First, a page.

Like just about everything else, the annual Royal Caribbean International President’s Cruise took a two-year pause during the pandemic.
But as the cruise industry completes a triumphant comeback, the 2022 President’s Cruise is a go, with 4,000 passengers aboard Ovation of the Seas on a roundtrip-Seattle Alaska sailing.
Many of the passengers are the world’s largest cruise line’s most loyal customers, with some having traveled in Royal style more than 150 times.
As the name suggests, RCI President & CEO Michael Bayley is on board for the duration, hosting several events including an ‘ask me anything’ forum with guests, a presentation of Royal Caribbean memorabilia brought aboard by the company’s most fervent followers, a block party in Skagway, and a pair of onboard concerts by American rock icons Foreigner.
Cruise Radio is on the ship, and I have the pleasure of traveling with my brother-in-law, a first-time cruiser. He gives us fresh eyes and will provide a new-to-cruise perspective over a series of daily posts — internet willing.
Day One Events
We sailed out of Seattle on a clear, hot day, cruising for a day and a half before our first port call in Juneau.
That gave us plenty of time to explore the ship, sample some fine food and take in diverse entertainment, including a show by the excellent Vegas-based rock band Phoenix.
We also attended the ‘Common Ground’ presentation by Bayley and other RCI executives, along with close to a thousand guests — a clear demonstration of how invested these cruisers are in the Royal Caribbean experience.
The vast majority of those on board are members of the Crown & Anchor Society, Royal Caribbean’s popular loyalty program. Bayley expressed gratitude to the guests who stuck with the company during two years of repetitive disappointment.
“You were the loyal customers who were first to come back and book…and we canceled your bookings. Then you booked again and we canceled those.”
He explained that the company’s robust reservations system worked well in taking bookings, but had little facility to handle mass cancelations, refunds, and future cruise credits.
An incredible seven million bookings had to be canceled.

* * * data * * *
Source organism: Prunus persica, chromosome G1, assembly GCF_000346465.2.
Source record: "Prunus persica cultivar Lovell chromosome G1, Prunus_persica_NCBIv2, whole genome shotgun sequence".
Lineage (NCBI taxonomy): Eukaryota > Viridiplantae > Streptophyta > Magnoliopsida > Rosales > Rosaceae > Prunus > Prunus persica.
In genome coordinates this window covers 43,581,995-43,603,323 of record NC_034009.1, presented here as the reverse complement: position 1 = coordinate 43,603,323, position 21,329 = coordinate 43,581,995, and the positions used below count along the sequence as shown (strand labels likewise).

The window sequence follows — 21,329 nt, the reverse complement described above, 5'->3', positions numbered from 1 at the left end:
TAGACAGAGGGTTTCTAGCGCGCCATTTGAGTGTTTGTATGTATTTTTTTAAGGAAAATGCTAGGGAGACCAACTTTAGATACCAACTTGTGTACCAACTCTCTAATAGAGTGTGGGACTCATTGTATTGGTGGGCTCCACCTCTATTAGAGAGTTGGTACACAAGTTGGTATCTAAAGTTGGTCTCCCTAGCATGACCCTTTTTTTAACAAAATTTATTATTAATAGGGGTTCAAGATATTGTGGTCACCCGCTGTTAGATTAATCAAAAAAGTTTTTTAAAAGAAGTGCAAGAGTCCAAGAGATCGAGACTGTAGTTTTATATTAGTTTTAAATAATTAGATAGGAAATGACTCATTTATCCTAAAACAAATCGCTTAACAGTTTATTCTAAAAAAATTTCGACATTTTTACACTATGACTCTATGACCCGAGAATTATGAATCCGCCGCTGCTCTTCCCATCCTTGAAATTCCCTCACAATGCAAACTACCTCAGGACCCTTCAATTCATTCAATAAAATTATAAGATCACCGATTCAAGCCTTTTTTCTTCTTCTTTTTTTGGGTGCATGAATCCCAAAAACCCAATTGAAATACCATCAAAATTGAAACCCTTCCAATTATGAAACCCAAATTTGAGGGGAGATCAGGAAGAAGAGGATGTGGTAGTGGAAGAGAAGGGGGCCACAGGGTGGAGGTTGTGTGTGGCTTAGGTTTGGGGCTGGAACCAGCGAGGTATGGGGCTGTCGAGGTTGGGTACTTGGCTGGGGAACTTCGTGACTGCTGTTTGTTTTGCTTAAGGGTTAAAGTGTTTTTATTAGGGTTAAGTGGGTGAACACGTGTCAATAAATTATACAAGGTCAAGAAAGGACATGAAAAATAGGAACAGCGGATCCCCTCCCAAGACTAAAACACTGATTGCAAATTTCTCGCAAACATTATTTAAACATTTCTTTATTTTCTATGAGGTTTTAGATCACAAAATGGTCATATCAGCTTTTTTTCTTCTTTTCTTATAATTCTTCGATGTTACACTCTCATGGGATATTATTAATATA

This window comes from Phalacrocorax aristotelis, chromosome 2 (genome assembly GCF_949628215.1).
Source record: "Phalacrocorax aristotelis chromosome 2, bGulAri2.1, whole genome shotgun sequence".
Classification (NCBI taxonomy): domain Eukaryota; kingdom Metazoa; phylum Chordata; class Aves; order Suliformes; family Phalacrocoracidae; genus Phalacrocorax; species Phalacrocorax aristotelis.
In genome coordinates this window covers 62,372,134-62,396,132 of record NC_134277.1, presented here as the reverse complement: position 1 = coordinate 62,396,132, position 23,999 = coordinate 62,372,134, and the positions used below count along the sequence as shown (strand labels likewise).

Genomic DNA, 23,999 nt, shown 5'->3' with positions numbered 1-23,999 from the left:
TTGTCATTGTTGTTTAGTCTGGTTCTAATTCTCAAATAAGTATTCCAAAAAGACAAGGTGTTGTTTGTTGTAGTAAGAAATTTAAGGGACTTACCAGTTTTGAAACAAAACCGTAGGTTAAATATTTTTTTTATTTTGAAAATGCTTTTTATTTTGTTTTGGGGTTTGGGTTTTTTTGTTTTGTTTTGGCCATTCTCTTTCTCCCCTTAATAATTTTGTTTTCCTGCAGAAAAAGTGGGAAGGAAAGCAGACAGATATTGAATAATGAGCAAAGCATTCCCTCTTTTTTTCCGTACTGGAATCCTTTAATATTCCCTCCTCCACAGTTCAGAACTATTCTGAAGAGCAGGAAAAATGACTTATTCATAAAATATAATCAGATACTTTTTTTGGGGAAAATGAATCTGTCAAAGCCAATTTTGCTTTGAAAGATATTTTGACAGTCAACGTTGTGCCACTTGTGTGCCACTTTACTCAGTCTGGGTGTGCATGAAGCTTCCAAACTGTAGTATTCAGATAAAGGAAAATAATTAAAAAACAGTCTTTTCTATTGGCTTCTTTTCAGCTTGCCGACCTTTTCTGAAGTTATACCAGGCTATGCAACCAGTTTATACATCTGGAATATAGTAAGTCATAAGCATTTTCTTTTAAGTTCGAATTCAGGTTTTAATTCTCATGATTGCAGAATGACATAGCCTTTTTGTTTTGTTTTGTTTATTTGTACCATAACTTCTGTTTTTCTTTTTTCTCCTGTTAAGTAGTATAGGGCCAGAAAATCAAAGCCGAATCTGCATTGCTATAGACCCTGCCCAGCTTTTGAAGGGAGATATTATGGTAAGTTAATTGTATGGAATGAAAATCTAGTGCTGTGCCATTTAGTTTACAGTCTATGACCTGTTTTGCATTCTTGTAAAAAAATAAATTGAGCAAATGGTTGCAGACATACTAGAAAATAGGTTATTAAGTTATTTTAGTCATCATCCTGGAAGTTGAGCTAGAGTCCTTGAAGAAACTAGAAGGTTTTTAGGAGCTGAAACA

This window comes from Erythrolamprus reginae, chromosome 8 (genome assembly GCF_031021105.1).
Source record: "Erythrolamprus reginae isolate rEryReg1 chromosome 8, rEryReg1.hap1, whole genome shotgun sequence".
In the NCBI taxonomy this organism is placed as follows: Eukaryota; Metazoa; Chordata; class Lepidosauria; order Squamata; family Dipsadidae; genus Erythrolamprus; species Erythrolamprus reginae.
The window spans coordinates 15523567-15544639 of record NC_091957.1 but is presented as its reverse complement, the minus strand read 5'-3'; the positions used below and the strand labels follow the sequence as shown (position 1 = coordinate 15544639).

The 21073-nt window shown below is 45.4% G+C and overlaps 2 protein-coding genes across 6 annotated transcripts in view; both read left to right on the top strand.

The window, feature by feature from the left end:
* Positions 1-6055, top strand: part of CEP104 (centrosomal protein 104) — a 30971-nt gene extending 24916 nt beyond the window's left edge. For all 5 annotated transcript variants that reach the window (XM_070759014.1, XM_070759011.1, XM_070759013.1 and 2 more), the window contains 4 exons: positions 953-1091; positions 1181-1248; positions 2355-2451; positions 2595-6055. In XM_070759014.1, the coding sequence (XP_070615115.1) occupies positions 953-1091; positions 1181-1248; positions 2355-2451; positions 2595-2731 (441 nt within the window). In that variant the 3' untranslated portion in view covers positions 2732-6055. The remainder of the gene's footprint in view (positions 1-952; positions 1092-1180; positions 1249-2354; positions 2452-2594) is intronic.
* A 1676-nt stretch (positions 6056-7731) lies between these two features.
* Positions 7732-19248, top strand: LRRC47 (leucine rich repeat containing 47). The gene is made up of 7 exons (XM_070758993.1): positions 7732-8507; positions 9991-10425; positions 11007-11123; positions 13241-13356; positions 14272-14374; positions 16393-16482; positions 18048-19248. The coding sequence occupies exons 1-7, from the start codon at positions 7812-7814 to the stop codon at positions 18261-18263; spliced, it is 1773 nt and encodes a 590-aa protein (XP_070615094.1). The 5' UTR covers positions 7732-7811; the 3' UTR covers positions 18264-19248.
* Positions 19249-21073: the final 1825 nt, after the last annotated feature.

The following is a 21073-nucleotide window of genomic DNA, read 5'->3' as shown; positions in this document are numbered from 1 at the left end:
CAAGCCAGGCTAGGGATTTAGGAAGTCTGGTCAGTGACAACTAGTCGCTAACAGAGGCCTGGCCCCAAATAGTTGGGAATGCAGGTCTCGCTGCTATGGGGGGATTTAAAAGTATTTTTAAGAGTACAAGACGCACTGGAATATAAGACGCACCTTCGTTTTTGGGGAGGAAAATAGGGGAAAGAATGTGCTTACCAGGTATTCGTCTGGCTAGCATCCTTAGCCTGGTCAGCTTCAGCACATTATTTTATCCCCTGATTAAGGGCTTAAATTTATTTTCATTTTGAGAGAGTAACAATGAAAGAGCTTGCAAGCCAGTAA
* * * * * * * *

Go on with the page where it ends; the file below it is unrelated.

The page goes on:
“We realized we forgot to design that system. So it was pretty much a manual process. It really was painful. We tried our best to make everything painless, but it didn’t work.”
Bayley also talked about the how badly the industry was treated by governments, which left ships stranded for months, and a consumer media eager to portray cruise vessels as ‘petri dishes’ of infection.
“We felt like we couldn’t get a break. Media coverage was relentlessly negative,” Bayley said. “It was like we caused the pandemic.”
Through it all, Royal Caribbean and the rest of the cruise industry worked tirelessly to convince medical officials, governments, and consumers that cruising could offer a safe vacation environment. It was a long and winding road, but science and reason eventually won the day.
But enough about the two years of trauma. For the 4,000 guests and 1,500 crew members aboard Ovation, it’s time to get back to the joys of traveling the world on a floating resort where lifetime memories are born.
First Port of Call: Juneau
The heat wave followed us as we traveled north to Alaska. On our Juneau day, the temperature climbed into the 80s, a highly unusual but increasingly frequent occurrence. So the sweatshirts and long pants were abandoned for shorts, sandals, and t-shirts, as Ovation guests explored the sights and shops of Alaska’s capital city.
The port was hopping, with long lines at popular spots like Tracy’s King Crab Shack and the Red Dog Saloon. An evening whale-watching expedition delivered stunning scenery and spectacular cetacean sightings, with every splash of a giant tail causing squeals of joy.
All in all, it was a remarkable beginning to a journey made that much more special by its two-year absence.
Read my next President’s Cruise trip reports: